give a shout on my holy mountain!
Let all the people of the land tremble,
for the day of the Lord is coming.
It is near—
a day of darkness and no light,
a day of clouds and thick darkness!
Like blackness spread out
upon the mountains,
a great and powerful army comes,
unlike any that has ever come
or will come after them
in centuries ahead.
Yet even now, says the Lord,
return to me with all your hearts,
with fasting, with weeping,
and with sorrow;
tear your hearts
and not your clothing.
Return to the Lord your God,
for he is merciful and compassionate,
very patient, full of faithful love,
and ready to forgive.
(Book of Joel 2:1-2, 12-13, CEB)
The prophet Joel paints a pretty bleak picture here. The people of Israel were in dire straits: Their land was covered with locust swarms so enormous and destructive that it seemed the oft-foretold 'Day of the Lord' was here. Their grain and produce were utterly devastated, leaving trees so bare and fields so denuded that a raging fire couldn't have done more damage. The sun was darkened by huge, billowing clouds of the insects that were found as well in every food bowl and every bed in every person's home.
The 'Day of the Lord' is always close at hand. It's not just an epic eschatological event. Even if our particular nation happens to be prospering and none of our sons and daughters are fighting overseas, even if for some brief blip in history the entire globe is by some fluke safe and happy, the 'Day of the Lord' can fall upon any one of us in an instant.
Cancer or a cerebral hemorrhage can take our beloved ones away before we can say 'good bye.' Job loss and doctor bills can force us into homelessness or bankruptcy. Just as a follower of Jesus lives in his Kingdom here and now (Letter to the Colossians, chapter 1 verse 13, CEB) and our life is being judged here and now (First Letter of Peter, chapter 4 verse 17, CEB), so the Day of the Lord can get extremely "near" to each of us, just as it did to Joel's people. Any of us can be engulfed in, "a day of darkness and no light/ a day of clouds and thick darkness."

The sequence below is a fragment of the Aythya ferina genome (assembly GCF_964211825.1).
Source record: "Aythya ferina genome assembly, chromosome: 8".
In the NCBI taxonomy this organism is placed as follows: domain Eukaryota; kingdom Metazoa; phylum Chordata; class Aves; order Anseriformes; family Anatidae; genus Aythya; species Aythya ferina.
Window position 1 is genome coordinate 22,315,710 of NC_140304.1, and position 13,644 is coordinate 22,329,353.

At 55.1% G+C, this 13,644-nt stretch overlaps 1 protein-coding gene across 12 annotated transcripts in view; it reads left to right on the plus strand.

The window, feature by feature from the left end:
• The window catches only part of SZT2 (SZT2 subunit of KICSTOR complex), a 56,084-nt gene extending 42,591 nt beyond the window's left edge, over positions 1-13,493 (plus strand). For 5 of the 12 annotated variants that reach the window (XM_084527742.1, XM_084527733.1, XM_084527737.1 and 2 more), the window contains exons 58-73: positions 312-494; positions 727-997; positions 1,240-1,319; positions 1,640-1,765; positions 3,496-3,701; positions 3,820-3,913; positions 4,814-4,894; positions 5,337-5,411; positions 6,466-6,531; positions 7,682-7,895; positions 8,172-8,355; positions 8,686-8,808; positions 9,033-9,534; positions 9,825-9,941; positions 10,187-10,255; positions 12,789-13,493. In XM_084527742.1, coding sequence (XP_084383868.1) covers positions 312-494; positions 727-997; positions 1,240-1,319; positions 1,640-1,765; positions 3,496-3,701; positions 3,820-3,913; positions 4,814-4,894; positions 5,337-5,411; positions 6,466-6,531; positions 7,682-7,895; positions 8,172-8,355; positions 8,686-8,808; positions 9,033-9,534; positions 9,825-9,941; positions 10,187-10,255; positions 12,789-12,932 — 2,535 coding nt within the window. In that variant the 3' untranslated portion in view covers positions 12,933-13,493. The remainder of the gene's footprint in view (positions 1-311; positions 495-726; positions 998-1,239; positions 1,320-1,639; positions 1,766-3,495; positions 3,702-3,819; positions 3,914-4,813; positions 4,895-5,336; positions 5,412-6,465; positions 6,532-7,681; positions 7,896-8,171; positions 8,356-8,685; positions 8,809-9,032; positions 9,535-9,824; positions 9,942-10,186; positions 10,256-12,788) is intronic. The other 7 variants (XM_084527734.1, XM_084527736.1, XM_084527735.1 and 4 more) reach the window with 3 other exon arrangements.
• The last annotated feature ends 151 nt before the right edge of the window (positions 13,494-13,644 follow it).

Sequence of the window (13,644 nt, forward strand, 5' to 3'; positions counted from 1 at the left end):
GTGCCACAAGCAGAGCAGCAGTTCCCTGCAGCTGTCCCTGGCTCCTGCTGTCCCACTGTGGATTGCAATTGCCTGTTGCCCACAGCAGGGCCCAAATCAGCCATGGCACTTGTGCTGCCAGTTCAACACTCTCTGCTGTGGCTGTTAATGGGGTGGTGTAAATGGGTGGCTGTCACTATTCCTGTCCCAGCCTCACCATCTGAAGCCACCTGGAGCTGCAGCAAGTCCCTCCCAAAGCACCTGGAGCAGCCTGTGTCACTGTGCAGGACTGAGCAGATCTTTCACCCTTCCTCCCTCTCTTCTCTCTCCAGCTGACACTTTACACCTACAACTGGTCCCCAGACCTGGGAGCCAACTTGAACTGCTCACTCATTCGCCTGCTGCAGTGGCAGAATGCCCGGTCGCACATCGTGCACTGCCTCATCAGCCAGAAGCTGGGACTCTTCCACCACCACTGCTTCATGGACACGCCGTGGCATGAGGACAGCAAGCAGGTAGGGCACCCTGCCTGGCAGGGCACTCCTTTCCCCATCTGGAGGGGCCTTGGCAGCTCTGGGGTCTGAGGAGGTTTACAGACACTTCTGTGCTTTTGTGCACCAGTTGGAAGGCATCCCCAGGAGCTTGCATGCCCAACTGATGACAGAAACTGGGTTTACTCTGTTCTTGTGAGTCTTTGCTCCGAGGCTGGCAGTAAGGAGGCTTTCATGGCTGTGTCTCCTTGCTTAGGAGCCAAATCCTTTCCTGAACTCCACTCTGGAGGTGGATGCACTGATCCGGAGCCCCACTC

So, does that mean people assailed by bankruptcy or tsunamis are being punished for their sins -- or the sins of their nation, as some would have it? According to the one who teaches us about such things, Jesus of Nazareth, it's a bit more nuanced than that (see the Gospel of Luke chapter 13 for details). It's not that those people over there are sinners and should repent, it's that we are all sinners and we should all be repenting -- bankruptcy, Tower of Siloam, and tsunami or not.
Which brings us to Lent. As I've been allowing some famous Christians to hint at for the past 3 Lenten Sundays, to follow the Messiah is to repent. At its most basic, Christianity involves humility and self-renunciation. Everyone who wants to serve the Messiah needs to carve this inscription into their hearts: "Say no yourself, take up your cross, and follow me," (Gospel of Mark, chapter 8 verse 34, CEB).
But it's not "fasting", "weeping", and "tearing your heart" for their own sakes. Lent also tells us that even when we are in the depths of our darkest sin or our most awful suffering, even when we are in our own Day of the Lord, our God calls out to us with those heart-stopping words: "Yet even now..."
Yet even now, at the end of our rope, at the end of our lives, there is still rescue and forgiveness and eternal life. We are ever called, down to the very last second, to, "Return to the Lord your God/ for he is merciful and compassionate/ very patient, full of faithful love/ and ready to forgive."
This is stop number 20 on the Lenten Blog Tour, in which 41 bloggers give 41 reflections on Lent using the new Common English Bible. Check in each day from Ash Wednesday to Easter Monday for more.